Suddenly, he laughs absurdly. This blue watery soup before him seems silly, unknowable. The balloon seems to nod in agreement then continues dancing idiotically, its yellow hips at odds against the tulip blue sky. He looks at the end of his finger, bloated and pale as the string has tightened. Ah...and another glistening metallic lump diminishes as he turns to look...has he missed the dolphin again?

Wednesday, 1 June 2016

Why Kale Really Is A Superfood

Credit: sondibruner.com

There are many things in life that I am proud of. However, the greatest must be that I have got my dad to drink smoothies. Not some flouncy soft-core syrupy foppish frappé (that's basically just melted ice cream) - I'm talking home-made rustic (Morphy Richards wand) with kale, turmeric and kiwis. Kale, turmeric and kiwis are 3 species that have never been unearthed by Planet Poppa before. And not only drinking them, but he's actually asking me to make them.

Nothing about my dad screams smoothie to you. He turns 71 at the end of this year, reads AutoExpress and lives for football. His dad was a miner from the North East. He has never heard of Gillian McKeith and wouldn't forgive her if he had witnessed the way she treated KitKats.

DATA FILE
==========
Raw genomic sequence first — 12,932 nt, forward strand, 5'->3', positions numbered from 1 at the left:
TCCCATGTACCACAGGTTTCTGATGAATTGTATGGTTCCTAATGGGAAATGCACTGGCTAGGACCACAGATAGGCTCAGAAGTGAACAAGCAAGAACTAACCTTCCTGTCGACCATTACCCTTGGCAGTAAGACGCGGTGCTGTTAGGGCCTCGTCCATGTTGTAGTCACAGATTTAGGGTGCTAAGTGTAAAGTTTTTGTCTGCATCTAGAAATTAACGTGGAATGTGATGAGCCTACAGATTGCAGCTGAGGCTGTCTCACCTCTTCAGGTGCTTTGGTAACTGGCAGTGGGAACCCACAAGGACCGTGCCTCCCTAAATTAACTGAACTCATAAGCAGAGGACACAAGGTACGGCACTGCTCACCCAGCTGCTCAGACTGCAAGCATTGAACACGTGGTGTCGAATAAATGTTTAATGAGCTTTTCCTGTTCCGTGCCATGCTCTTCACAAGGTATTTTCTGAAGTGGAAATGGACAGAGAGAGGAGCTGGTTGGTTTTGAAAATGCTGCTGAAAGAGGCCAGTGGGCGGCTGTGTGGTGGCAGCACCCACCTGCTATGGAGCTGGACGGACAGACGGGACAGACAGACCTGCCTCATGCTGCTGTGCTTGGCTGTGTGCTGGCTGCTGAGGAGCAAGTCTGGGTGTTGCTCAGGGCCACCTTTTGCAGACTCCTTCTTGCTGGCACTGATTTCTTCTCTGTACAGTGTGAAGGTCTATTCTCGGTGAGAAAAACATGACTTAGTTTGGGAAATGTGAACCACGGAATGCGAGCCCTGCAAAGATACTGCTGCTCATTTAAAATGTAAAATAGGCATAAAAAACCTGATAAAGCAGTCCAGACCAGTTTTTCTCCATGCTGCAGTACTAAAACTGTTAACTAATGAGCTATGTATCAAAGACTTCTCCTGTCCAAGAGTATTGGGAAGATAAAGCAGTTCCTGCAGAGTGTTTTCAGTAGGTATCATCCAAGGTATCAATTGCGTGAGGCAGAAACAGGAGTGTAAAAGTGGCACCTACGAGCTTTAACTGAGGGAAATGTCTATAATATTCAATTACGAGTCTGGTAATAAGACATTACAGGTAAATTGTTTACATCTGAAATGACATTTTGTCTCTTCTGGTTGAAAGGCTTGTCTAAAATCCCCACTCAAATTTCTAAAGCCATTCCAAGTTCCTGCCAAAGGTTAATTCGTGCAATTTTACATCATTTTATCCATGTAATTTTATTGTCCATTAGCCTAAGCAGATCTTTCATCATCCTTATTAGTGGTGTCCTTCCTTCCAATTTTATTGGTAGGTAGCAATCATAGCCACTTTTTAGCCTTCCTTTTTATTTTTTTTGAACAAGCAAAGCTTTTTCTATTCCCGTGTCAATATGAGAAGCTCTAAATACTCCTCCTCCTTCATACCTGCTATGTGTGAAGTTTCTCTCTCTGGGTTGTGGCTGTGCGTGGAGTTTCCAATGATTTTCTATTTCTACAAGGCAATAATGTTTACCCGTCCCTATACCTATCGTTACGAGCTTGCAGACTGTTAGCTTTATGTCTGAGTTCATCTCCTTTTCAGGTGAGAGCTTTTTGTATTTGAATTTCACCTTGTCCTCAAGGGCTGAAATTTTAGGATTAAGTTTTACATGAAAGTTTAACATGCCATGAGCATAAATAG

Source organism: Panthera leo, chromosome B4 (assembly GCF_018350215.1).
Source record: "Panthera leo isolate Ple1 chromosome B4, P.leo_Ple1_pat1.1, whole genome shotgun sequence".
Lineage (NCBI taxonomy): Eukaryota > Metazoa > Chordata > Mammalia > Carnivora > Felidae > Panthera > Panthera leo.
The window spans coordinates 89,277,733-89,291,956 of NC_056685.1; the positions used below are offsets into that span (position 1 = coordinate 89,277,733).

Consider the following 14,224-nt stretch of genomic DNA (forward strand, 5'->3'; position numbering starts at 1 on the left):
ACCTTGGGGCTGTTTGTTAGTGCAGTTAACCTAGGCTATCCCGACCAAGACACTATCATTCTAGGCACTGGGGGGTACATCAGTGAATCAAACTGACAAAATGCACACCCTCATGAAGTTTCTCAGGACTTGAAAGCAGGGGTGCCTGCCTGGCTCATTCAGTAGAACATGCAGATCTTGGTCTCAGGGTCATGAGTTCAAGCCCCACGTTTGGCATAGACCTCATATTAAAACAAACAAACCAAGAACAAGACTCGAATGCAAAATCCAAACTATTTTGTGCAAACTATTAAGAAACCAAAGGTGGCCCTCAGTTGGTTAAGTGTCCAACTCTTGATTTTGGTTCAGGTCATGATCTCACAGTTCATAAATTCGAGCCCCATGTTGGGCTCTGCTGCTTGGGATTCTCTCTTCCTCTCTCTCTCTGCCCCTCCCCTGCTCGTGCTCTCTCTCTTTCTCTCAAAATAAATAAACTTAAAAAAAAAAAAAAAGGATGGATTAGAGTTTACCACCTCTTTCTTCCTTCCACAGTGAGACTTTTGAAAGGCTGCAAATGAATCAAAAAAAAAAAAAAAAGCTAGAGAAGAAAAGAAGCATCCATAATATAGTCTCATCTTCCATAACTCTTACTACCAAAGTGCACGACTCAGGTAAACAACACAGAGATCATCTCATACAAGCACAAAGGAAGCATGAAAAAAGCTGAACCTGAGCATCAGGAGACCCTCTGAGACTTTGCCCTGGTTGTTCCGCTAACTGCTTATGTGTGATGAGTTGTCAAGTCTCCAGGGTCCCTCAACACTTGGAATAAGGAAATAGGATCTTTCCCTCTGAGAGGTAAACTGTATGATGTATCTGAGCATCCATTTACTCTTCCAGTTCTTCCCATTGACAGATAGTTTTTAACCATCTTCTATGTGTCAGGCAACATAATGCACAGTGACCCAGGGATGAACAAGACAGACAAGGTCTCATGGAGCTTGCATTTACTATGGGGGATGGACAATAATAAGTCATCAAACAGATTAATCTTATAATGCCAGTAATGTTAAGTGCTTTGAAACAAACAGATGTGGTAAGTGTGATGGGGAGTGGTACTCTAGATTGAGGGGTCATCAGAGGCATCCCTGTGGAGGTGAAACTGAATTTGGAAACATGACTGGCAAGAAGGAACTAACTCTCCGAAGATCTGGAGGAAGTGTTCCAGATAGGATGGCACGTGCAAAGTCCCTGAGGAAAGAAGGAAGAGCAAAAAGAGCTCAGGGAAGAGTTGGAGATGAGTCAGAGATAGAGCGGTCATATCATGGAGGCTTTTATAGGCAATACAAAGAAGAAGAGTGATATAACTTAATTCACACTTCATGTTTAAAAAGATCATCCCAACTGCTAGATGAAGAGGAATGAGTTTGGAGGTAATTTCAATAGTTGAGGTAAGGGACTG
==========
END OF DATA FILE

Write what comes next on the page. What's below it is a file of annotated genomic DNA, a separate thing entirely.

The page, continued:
Since I was catapulted from the outer galaxies in to this family 35 years ago, I have challenged everything my parents have done and said. Annoying, awkward - that's me. Some invisible force has propelled me to shine a light on everything they do and show them that my way is superior. Even when presented with my mum's favourite brisket stew, that had simmered away for hours then lovingly finished with a nostalgic-looking crust, my face would contort as if it was a pouch of Felix.

So how did I peel my Pop's taste-buds away from Sprite and midnight glasses of semi-skimmed milk to this fine oxidant-busting beverage?  Simple: I shared the joy!

Normally, I would hammer my way around the house...be aghast at 99% of the things they did and never alight the soapbox (I blame the Aries in me). But I've just been approaching things in a more joyful way. I love smoothies, so Pops...wanna try some? Magic. From a place of floating around on flimsy dinghies in the vast blackened parental oceans of life, we're suddenly, if briefly, rowing together, smiling,......with bits of kale stuck between our teeth.